Psoriasis

Psoriasis is a common chronic inflammatory skin condition that results in itchy, dry patches of skin. This condition is found in approximately 2% of the population and tends to first appear in early adulthood and can be quite distressing in appearance and uncomfortable with its associated itch. Psoriasis tends to run in families and can occasionally be associated with joint disease as well. While many people can feel trapped with their constant red itchy patches of skin, at Arlington Dermatology we want you to know that we are here to help and have board-certified dermatologists that are very experienced with your condition. From diagnosis to treatment, we will help you better understand your condition and provide treatment options that address your priorities and primary concerns.

Table of Contents

What Causes Psoriasis?

Man with sick hands, dry flaky skin on his hand with vulgar psoriasis, eczema and other skin diseases such as fungus, plaque, rash and blemishes. Autoimmune genetic disease.

Psoriasis is not contagious and is not an infection. The cause of psoriasis is still not completely understood, but our current understanding suggests that certain immune cells are overactive in the skin resulting in itchy, scaly, pink patches over certain areas of the body. Every day we are developing a better understanding of the various immune cells that cause psoriasis which helps guide our future treatment options.

We also know that this condition is genetic and tends to run in certain families more than others. Psoriasis is characterized typically by a chronic course that lasts over a lifetime that will occasionally be interrupted by periods of “flare-ups”. 

If you have psoriasis, one of these flare-ups can be triggered by:

  • Stress
  • Injury 
  • Infections
  • Side effects of medication
  • Cold, dry weather
  • Tobacco use
  • Alcohol 

What Types of Psoriasis Are There?

The most common type of psoriasis is plaque psoriasis, in which patches of thick, raised, dry skin form over various parts of the body. Some other subtypes of psoriasis include:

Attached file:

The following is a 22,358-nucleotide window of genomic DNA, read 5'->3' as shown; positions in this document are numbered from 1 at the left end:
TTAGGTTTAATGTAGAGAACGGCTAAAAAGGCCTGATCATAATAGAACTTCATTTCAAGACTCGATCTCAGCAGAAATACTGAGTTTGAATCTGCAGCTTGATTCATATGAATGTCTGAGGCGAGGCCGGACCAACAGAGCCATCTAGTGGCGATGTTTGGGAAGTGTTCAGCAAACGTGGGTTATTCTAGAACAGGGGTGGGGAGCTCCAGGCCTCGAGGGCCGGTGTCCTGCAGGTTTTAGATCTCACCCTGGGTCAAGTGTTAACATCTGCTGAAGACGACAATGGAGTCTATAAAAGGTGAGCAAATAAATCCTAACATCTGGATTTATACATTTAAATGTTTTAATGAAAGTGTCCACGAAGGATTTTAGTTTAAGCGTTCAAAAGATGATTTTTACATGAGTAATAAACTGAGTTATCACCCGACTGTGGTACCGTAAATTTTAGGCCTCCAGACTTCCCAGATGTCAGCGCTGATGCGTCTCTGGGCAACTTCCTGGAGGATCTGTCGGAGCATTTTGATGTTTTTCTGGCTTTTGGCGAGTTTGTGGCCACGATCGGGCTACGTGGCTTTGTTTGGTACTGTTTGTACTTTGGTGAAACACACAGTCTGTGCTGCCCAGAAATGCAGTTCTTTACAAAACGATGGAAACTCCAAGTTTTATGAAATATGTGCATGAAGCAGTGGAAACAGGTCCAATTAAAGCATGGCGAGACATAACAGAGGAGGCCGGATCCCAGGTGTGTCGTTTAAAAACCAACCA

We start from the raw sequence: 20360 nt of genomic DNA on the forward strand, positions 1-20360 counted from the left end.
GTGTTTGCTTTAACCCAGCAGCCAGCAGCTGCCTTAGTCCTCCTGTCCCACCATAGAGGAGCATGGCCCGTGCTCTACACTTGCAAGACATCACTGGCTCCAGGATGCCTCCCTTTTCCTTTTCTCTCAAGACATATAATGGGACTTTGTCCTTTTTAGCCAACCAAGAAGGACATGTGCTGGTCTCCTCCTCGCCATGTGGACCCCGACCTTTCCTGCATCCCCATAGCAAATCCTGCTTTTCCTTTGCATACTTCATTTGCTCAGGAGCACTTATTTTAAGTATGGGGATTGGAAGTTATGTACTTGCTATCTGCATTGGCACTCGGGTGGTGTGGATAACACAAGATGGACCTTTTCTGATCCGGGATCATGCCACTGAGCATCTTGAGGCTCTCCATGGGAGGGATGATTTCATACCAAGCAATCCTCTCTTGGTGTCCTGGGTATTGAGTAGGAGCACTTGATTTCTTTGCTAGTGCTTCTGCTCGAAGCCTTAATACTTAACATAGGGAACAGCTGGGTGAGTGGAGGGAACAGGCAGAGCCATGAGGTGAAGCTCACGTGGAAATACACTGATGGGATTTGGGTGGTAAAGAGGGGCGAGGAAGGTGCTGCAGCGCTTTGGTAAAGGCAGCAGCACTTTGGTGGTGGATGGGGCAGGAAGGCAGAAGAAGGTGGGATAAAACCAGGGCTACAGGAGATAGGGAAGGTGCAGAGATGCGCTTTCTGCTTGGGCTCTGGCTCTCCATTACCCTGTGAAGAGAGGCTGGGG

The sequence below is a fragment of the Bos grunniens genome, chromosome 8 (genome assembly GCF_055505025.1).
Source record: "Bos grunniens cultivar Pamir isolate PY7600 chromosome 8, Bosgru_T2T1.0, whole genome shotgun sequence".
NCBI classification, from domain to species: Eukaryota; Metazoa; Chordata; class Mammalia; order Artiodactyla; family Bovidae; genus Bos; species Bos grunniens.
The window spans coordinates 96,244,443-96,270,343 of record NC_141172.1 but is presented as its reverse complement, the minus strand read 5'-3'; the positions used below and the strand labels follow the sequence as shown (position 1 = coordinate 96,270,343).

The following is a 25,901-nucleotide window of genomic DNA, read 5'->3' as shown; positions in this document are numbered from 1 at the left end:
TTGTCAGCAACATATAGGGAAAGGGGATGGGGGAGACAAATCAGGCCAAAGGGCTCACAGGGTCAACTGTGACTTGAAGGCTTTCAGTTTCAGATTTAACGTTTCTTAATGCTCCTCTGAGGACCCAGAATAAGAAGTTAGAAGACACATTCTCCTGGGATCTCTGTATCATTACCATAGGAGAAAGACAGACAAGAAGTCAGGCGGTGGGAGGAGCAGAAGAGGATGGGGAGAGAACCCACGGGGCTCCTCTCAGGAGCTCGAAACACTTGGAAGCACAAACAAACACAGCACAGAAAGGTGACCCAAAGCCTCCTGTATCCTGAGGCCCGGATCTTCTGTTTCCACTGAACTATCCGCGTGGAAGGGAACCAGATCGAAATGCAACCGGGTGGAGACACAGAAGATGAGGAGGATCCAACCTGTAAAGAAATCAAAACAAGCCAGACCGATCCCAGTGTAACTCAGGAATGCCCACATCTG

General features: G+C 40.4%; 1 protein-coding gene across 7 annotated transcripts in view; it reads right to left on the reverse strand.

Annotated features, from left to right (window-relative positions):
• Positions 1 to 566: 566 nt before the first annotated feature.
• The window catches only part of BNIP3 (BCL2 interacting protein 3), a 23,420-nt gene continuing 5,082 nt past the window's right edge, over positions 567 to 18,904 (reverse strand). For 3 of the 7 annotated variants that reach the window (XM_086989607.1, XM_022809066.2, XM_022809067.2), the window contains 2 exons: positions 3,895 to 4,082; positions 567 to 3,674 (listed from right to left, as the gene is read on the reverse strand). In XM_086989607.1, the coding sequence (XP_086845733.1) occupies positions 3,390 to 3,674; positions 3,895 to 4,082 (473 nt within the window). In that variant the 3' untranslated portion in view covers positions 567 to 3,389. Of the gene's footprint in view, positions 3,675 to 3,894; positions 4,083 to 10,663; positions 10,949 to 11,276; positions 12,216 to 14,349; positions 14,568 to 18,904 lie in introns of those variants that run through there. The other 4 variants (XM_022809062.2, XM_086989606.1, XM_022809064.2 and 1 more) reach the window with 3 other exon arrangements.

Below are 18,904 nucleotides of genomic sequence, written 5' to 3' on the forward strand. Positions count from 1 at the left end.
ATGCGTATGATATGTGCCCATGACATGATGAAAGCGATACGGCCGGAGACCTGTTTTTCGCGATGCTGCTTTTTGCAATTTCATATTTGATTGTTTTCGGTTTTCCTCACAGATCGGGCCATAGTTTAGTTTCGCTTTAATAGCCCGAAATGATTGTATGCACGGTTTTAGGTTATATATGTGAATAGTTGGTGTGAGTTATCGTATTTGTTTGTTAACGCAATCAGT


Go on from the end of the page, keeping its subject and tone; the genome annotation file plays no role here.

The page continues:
• Scalp psoriasis
  • Nail psoriasis
  • Guttate psoriasis 
  • Inverse psoriasis 
  • Pustular psoriasis 
  • Erythrodermic psoriasis

Who Gets Psoriasis?

Psoriasis is a fairly common condition estimated to affect approximately 2% of the world’s population. It affects women and men equally and can appear at any age, but typically first appears either at age 20-30 or age 50-60. Most people who develop psoriasis have white skin, but the condition can appear in people of all races and ethnicities. We also know that the condition tends to run in families and has a strong genetic component. 

How Can I Prevent Psoriasis?

Psoriasis cannot be prevented at this time, but if you have psoriasis, you can learn to avoid certain triggers to prevent flare-ups as much as possible. You may also find some over-the-counter or at-home treatments beneficial to minimize your skin findings and symptoms. Some options include:

  • Frequently moisturizing the skin
  • Using products containing coal tar
  • Applying hydrocortisone cream or ointment to relieve inflammation and itching
  • Choosing products that contain calamine, camphor, hydrocortisone, or menthol to relieve itching

Why Treat Psoriasis?

Psoriasis can bother some individuals cosmetically whereas others are predominantly concerned about associating itching. It can also sometimes progress and worsen with time, and many patients report improved sleep and self-confidence when their symptoms are relieved. Furthermore, certain patients may have associated joint or nail disease that can be as concerning as their skin lesions themselves, Regardless of your reason to pursue treatment, a board-certified dermatologist can help address your concerns and discuss your treatment options in detail.

How Can I Treat Psoriasis?

Close-up of the legs of a man suffering from chronic psoriasis on a white background

While psoriasis is not curable, there are many treatment options available that can substantially improve your skin and even completely control the disease while you are on therapy. These treatment options range from common topical creams and lotions to complex injectable medications (ex. biologics). Some common treatment options include:

  • Topical corticosteroids
  • Topical retinoids
  • Otezla
  • Biologics (ex. Humira)
  • Methotrexate
  • Acitretin
  • Laser Treatment (ex. Excimer laser) 
  • Light therapy (ex. phototherapy)

At Arlington Dermatology our board-certified dermatologists are very experienced in treating psoriasis and can help discuss treatment options in-depth with you to help find a customized treatment that matches your specific needs and lifestyle.

Schedule an Appointment 

If you are dealing with psoriasis, you do not have to suffer through itchy, dry patches or inconvenient and uncomfortable flares Instead, schedule an appointment with a board-certified dermatologist who can recommend a treatment plan that’s tailored to your specific symptoms and needs. 

To schedule an appointment at Arlington Dermatology, please call our office or request an appointment online.